Monday, June 26, 2023

Money Hustle

Following up on prior entries related to the stock market and market timing strategies, I’d like to present the following article for review:

This article will be the topic for today’s post.

Returning again to the wisdom of Burton Malkiel, who was the subject of our last article, we find this sage of finance being quoted as stating,

“A blindfolded monkey throwing darts at a newspaper’s financial pages could select a portfolio that would do just as well as one carefully selected by experts.”

It would seem that some researchers took this quote a bit too literally as the article suggests, and decided to perform variations of the above described experiment.

The article discusses these contests of stock picking in detail. As apparently, in different instances, a cat, school children, and dart throwers, were employed to discern differing investment portfolios. In each instance described, the seemingly random selection of equities, regardless of the employed methodologies, outperformed both actively managed funds, and broad indexes.

I decided to perform my own trial research as it relates to this sort investment approach.


First, I chose a few financial benchmarks.

AI Powered Equity ETF (AIEQ) – An ETF which is described as, “AIEQ uses artificial intelligence to analyze and identify US stocks believed to have the highest probability of capital appreciation over the next 12 months, while exhibiting volatility similar to the overall US market. The fund selects 30 to 125 constituents and has no restrictions on the market cap of its included securities. The model suggests weights based on capital appreciation potential and correlation to other included companies, subject to a 10% cap per holding. It is worth noting that while AIEQ relies heavily on its quantitative model, the fund is actively-managed, and follows no index.”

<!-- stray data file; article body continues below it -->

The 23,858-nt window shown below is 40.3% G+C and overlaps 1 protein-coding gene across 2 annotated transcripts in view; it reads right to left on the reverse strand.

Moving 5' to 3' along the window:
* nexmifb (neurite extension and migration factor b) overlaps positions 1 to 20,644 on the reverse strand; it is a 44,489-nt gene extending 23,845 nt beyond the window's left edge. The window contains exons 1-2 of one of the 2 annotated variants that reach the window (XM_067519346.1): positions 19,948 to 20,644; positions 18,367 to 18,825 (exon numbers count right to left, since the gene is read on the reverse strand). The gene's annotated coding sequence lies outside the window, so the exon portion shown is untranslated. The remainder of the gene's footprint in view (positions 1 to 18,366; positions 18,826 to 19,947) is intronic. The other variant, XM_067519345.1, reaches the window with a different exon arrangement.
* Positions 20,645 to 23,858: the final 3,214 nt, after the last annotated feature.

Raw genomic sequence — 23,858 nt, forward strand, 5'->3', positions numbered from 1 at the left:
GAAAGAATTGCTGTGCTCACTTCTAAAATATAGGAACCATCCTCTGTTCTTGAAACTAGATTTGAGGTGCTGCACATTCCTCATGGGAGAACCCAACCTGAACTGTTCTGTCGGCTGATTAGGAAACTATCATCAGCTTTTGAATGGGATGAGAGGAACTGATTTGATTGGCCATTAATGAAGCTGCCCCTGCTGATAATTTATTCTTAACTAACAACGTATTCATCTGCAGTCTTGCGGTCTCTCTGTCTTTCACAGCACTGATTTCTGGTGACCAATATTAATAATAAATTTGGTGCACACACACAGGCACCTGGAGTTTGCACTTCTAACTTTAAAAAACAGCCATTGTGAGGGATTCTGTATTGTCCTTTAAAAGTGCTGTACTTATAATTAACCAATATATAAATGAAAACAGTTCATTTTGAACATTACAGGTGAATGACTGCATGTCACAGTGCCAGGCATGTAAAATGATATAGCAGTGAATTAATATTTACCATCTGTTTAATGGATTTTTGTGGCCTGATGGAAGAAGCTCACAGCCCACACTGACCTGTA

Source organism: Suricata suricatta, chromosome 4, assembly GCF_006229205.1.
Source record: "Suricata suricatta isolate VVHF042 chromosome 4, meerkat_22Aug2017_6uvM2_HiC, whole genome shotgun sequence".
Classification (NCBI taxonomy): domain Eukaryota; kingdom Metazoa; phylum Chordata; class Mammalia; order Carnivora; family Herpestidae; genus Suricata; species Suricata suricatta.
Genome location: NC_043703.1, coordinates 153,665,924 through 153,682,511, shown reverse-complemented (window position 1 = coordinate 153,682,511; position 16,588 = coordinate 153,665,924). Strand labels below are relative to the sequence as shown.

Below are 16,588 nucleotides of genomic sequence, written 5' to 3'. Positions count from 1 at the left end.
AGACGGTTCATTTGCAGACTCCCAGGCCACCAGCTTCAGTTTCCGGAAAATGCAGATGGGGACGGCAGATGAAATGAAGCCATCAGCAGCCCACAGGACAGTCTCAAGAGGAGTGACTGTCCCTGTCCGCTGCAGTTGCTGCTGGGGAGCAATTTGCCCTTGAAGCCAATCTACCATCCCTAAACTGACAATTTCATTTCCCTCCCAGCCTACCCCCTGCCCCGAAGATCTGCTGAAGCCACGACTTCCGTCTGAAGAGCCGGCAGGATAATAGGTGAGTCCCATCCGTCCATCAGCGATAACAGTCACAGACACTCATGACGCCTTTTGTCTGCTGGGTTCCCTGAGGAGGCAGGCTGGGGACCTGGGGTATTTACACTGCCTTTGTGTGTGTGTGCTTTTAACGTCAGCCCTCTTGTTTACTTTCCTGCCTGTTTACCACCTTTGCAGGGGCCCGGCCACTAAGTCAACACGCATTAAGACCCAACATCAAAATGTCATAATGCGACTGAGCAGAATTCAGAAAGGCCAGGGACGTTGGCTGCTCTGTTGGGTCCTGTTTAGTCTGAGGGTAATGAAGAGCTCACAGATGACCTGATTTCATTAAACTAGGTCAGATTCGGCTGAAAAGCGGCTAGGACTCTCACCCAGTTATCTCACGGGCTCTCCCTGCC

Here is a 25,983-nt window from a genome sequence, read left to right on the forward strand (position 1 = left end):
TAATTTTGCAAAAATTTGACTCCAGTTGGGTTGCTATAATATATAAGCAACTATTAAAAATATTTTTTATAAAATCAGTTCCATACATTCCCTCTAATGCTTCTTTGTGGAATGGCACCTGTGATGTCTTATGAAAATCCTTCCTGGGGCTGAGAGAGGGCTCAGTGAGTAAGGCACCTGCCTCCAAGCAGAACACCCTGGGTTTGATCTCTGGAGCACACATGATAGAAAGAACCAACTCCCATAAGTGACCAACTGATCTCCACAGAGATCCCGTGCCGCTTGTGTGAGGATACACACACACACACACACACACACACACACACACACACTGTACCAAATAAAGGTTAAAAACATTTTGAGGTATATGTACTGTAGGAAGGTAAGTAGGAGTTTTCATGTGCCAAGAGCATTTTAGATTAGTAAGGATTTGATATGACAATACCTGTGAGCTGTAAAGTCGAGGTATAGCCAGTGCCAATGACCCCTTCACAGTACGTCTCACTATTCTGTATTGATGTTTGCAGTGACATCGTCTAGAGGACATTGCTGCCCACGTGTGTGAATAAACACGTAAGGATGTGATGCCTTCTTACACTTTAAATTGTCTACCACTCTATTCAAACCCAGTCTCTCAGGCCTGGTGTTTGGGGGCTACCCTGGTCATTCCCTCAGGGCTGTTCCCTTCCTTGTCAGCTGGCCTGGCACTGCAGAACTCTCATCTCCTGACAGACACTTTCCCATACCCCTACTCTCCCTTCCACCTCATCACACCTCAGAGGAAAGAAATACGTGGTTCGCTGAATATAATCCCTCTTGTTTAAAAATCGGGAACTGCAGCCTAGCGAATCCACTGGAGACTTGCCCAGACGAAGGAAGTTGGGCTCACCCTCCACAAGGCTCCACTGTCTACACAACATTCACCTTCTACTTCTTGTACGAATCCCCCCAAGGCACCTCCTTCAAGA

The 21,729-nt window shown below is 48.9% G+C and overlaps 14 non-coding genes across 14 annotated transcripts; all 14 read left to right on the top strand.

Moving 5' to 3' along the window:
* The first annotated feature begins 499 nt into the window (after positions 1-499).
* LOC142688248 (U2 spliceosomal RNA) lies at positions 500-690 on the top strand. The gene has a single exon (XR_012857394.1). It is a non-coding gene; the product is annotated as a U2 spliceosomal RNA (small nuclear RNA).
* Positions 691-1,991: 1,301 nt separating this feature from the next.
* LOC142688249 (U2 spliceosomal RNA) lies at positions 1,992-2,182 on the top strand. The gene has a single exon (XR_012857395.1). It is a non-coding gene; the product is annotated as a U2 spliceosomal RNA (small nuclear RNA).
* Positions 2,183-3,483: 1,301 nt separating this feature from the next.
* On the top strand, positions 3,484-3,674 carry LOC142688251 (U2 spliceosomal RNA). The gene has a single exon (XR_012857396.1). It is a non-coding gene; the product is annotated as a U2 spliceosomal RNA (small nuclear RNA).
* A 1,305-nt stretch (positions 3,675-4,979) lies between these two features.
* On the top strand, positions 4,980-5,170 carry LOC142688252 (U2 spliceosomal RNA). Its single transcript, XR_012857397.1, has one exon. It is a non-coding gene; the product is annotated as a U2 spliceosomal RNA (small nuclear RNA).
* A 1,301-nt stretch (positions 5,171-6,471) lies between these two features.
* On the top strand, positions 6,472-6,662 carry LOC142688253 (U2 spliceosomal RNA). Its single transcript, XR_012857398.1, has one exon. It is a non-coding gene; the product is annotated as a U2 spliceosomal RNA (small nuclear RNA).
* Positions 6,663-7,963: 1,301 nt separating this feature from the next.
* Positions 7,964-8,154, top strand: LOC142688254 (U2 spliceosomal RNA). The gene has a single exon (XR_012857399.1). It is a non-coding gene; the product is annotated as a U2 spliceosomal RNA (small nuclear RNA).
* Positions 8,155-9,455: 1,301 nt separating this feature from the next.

Fidelity Magellan Fund (FMAGX) – A famous actively managed mutual fund which possess the following strategy, “The Fund seeks capital appreciation. Fidelity Management & Research may buy "growth" stocks or "value" stocks or a combination of both. They rely on fundamental analysis of each issuer and its potential for success in light of its current financial condition, its industry position, and economic and market conditions.”


Vanguard Total Stock Market Index Fund (VTSAX) – Description provided, “Created in 1992, Vanguard Total Stock Market Index Fund is designed to provide investors with exposure to the entire U.S. equity market, including small-, mid-, and large-cap growth and value stocks. The fund’s key attributes are its low costs, broad diversification, and the potential for tax efficiency. Investors looking for a low-cost way to gain broad exposure to the U.S. stock market who are willing to accept the volatility that comes with stock market investing may wish to consider this fund as either a core equity holding or your only domestic stock fund.”


With these benchmarks defined, I set off too to create my own randomly established equity fund. To fairly decide which equities my fund would hold, I utilized the two websites: 


The only equity selections which I outright rejected from inclusion were fixed income ETFs, and ETFs which sought to replicate the performance of a commodity.

All funds would receive an equal allocations of capital ($ 1000), and the initial issue price of my Random Fund would be set at $ 10.00 a share.

Oshkosh Corporation (OSK) - Oshkosh Corporation designs, manufacture, and markets specialty trucks and access equipment vehicles worldwide. Sector(s): Industrials

Franklin FTSE Brazil ETF (FLBR) - The FTSE Brazil Capped Index is based on the FTSE Brazil Index and is designed to measure the performance of Brazilian large- and mid-capitalization stocks.  Sector(s): ETF

Public Storage (PSA) - Public Storage, a member of the S&P 500 and FT Global 500, is a REIT that primarily acquires, develops, owns, and operates self-storage facilities. Sector(s) - Real Estate

Dorian LPG Ltd. (LPG) - Dorian LPG Ltd., together with its subsidiaries, engages in the transportation of liquefied petroleum gas (LPG) through its LPG tankers worldwide. The company owns and operates very large gas carriers (VLGCs). Sector(s) - Energy

Delta Air Lines, Inc. (DAL) - Delta Air Lines, Inc. provides scheduled air transportation for passengers and cargo in the United States and internationally. Sector(s) – Industrials